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2013 Atlantic Hurricane Season Birdseye Discussion #85

By: NCHurricane2009 , 10:54 AM GMT on September 06, 2013

...FRIDAY SEPTEMBER 6 2013 6:53 AM EDT...
Gabrielle unexpectedly weakens to remnant low but still dumping heavy rains over Puerto Rico and Virgin Islands. See Gabrielle special feature section for additional details.

Elsewhere...still monitoring tropical wave Invest 98-L...see Invest 98-L special feature section for more details. Although a disturbance flared up in the southwestern Gulf of Mexico and became classified as Invest 99-L within the last 24 hours (paragraph P7)....it is making landfall in east-central Mexico this morning and therefore will not become a tropical cyclone. And finally...a tropical wave emerging from Africa (paragraph P10) has the potential for development in the days ahead.

 photo Sep_06_2013_0115Z_zps376249e8.png
This chart is generated based on surface analysis from the National Hurricane Center TAFB at 0000Z, and the 0131Z-released WPC analysis.

Any features boxed in green were mentioned in the National Hurricane Center (NHC) traditional 48-hour outlook and or are considered an "Invest" on the Naval Research Laboratory site of the US Navy at the time the chart was generated. I do not box features in green if they are only included in the NHC's newer longer term 5-day outlook. Systems that I consider special features have less to do with whether they are boxed in green and more to do with whether I think their is a high risk of eventual tropical cyclone formation from that system.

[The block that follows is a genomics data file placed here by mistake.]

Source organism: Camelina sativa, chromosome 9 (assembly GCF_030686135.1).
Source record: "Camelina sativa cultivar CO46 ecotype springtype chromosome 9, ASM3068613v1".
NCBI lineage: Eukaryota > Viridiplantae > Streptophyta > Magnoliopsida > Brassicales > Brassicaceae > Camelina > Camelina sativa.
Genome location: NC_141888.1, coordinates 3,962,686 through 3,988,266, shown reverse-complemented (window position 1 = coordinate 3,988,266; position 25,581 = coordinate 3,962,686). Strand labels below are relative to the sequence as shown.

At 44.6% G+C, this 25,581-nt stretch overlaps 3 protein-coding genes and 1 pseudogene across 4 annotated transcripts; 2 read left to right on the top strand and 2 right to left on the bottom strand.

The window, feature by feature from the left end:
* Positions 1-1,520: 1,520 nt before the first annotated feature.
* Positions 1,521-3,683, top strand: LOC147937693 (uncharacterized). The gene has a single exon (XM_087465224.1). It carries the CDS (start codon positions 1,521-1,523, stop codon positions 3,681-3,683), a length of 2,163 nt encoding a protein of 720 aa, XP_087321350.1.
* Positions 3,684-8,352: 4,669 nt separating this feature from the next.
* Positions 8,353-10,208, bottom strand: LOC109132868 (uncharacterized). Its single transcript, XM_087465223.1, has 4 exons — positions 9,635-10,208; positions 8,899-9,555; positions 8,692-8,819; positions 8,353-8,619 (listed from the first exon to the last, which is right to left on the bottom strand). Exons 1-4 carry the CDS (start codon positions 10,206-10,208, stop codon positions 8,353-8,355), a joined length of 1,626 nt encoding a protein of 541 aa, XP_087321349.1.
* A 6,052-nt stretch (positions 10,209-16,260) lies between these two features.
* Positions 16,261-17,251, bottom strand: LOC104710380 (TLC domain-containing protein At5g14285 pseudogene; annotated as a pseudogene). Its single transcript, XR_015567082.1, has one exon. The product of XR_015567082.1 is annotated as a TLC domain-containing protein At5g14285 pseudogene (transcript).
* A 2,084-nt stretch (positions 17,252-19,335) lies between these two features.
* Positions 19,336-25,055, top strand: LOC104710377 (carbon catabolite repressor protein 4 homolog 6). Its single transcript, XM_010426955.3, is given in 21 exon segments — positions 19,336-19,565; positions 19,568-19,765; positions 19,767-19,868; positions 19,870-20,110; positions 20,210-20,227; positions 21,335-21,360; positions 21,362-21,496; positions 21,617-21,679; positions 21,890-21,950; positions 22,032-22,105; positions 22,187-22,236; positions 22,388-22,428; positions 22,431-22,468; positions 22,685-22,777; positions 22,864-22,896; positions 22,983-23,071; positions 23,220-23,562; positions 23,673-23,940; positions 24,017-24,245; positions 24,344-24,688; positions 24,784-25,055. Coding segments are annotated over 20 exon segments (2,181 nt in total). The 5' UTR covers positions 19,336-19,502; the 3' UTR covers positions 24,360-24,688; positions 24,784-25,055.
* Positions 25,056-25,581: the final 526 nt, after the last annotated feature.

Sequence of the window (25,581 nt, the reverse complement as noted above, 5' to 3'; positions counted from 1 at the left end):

In light blue is upper air analysis, with 200 mb wind barbs calculated by GOES satellite imagery showing the upper-level wind direction. Based on the 200 mb wind barbs, blue-dashed lines are locations of upper troughs, blue-zig-zag lines are locations of upper ridges. Blue Ls are locations of upper lows, blue Hs are locations of upper ridges.

In red is surface analysis, with solid lines indicating locations of surface fronts, dashed lines indicating locations of surface troughs, and zig-zag lines indicating surface ridge axes. Ls indicate surface lows, Hs indicate surface highs.

 photo Sep_06_2013_0115Z_zps7583192e.png
This chart is generated using GOES water vapor satellite imagery. Brown indicates dry air. White, blue, and purple indicates moist air. An increase in moisture indicates slower air parcel lapse rates with elevation and hence an increase toward instability.

Sea-surface temperatures are overlaid with light blue isotherms. The 26 deg C isotherm is highlighted in red. Waters at and south of the 26 deg C isotherm indicate low-level warmth and hence faster environmental lapse rates with elevation (more instability). Waters north of the 26 deg C isotherm indicate slower environmental lapse rates with elevation (less instability).

Yesterday late morning for reasons not fully explainable...the surface center of Gabrielle took a westward deviation into the eastern tip of the Dominican Repbulic while the well-organized mid-level center and circular thunderstorm area persist to the east over Puerto Rico and the Virgin Islands where rainfall and mudslide threat continues. As the surface center encountered the rough terrain of the Dominican Republic...it has weakened and opened up such that Gabrielle was no longer a tropical cyclone as of late last night. One scenario is that Gabrielle re-generates a surface center further east below the mid-level center. Another scenario is that the remnants of Gabrielle linger for a few more days in the waters south of Bermuda while supported by eastern divergence of mid-latitude upper troughing soon to dive into the western Atlantic right behind paragraph P1 upper trough. Because of re-generation potential...I have still kept Gabrielle as a special feature on this blog for now.